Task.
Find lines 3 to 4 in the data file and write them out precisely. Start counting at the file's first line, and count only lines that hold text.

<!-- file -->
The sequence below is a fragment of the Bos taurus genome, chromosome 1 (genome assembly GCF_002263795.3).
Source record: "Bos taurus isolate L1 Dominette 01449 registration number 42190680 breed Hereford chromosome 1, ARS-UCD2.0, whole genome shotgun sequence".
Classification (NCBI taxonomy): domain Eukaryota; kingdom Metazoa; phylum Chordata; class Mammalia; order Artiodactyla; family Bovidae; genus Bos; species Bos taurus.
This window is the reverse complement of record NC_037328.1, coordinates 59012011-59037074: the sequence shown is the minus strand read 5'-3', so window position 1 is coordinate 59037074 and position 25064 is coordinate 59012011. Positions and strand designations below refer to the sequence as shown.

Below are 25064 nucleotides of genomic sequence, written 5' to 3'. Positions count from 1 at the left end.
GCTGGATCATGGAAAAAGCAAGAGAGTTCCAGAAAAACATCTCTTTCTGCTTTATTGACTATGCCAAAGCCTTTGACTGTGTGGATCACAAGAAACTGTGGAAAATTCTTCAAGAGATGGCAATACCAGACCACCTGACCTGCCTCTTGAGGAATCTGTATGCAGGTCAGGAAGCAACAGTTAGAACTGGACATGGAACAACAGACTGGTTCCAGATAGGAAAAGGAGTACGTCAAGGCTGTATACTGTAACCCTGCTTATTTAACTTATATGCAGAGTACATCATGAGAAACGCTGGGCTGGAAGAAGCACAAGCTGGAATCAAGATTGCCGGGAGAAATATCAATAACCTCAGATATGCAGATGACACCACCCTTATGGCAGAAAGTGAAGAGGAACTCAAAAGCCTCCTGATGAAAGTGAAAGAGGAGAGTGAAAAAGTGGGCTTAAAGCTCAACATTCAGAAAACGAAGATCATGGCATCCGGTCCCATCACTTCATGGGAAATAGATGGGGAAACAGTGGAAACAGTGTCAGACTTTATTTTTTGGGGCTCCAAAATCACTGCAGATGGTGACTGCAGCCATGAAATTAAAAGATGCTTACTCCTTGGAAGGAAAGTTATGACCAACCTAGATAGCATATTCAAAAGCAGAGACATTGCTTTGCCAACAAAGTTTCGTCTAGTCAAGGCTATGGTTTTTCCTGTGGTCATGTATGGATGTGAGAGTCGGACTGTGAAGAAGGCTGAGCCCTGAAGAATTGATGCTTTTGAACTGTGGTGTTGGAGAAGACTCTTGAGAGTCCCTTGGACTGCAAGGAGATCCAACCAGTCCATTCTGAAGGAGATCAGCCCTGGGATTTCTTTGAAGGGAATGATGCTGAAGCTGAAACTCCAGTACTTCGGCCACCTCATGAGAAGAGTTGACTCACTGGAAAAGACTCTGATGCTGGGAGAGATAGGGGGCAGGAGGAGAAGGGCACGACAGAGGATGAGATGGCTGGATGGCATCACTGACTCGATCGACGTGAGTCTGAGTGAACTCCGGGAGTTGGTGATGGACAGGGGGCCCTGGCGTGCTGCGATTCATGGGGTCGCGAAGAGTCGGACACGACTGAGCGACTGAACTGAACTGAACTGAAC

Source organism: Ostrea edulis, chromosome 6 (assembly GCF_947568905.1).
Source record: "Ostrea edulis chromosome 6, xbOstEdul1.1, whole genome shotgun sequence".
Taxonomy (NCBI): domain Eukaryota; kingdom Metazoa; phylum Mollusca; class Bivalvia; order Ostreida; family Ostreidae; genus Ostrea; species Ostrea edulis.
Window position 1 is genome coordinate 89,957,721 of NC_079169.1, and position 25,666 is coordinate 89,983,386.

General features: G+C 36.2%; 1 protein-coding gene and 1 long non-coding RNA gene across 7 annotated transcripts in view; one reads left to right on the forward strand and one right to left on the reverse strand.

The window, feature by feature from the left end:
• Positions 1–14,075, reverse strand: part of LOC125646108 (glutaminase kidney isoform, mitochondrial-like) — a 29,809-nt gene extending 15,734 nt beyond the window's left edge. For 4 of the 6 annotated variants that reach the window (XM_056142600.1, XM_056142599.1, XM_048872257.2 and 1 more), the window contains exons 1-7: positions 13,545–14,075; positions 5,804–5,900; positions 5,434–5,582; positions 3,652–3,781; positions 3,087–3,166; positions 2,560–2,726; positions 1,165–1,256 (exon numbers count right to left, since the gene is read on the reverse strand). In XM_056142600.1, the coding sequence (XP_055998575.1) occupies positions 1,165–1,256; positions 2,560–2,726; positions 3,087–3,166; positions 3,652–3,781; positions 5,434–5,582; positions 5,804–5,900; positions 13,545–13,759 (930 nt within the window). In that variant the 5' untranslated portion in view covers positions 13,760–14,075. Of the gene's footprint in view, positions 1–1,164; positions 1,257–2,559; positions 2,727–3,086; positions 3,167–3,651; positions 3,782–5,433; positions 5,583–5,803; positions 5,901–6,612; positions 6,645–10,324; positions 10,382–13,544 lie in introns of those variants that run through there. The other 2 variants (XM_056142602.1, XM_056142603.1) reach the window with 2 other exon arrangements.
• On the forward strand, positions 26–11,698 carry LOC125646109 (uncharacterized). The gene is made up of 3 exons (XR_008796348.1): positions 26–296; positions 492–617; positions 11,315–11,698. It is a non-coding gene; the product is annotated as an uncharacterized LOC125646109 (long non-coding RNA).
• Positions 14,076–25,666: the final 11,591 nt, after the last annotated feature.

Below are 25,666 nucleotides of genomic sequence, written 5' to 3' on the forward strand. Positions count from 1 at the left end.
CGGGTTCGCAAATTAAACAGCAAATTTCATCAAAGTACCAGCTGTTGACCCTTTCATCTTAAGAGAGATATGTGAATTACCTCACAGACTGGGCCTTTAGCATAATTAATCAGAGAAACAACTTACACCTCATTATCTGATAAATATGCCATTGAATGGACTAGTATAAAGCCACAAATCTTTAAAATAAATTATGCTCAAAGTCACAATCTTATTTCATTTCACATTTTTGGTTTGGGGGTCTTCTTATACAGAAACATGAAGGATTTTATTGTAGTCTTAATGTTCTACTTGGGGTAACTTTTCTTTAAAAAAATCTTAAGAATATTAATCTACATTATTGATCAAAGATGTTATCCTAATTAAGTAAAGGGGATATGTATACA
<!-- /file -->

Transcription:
Classification (NCBI taxonomy): domain Eukaryota; kingdom Metazoa; phylum Chordata; class Mammalia; order Artiodactyla; family Bovidae; genus Bos; species Bos taurus.
This window is the reverse complement of record NC_037328.1, coordinates 59012011-59037074: the sequence shown is the minus strand read 5'-3', so window position 1 is coordinate 59037074 and position 25064 is coordinate 59012011. Positions and strand designations below refer to the sequence as shown.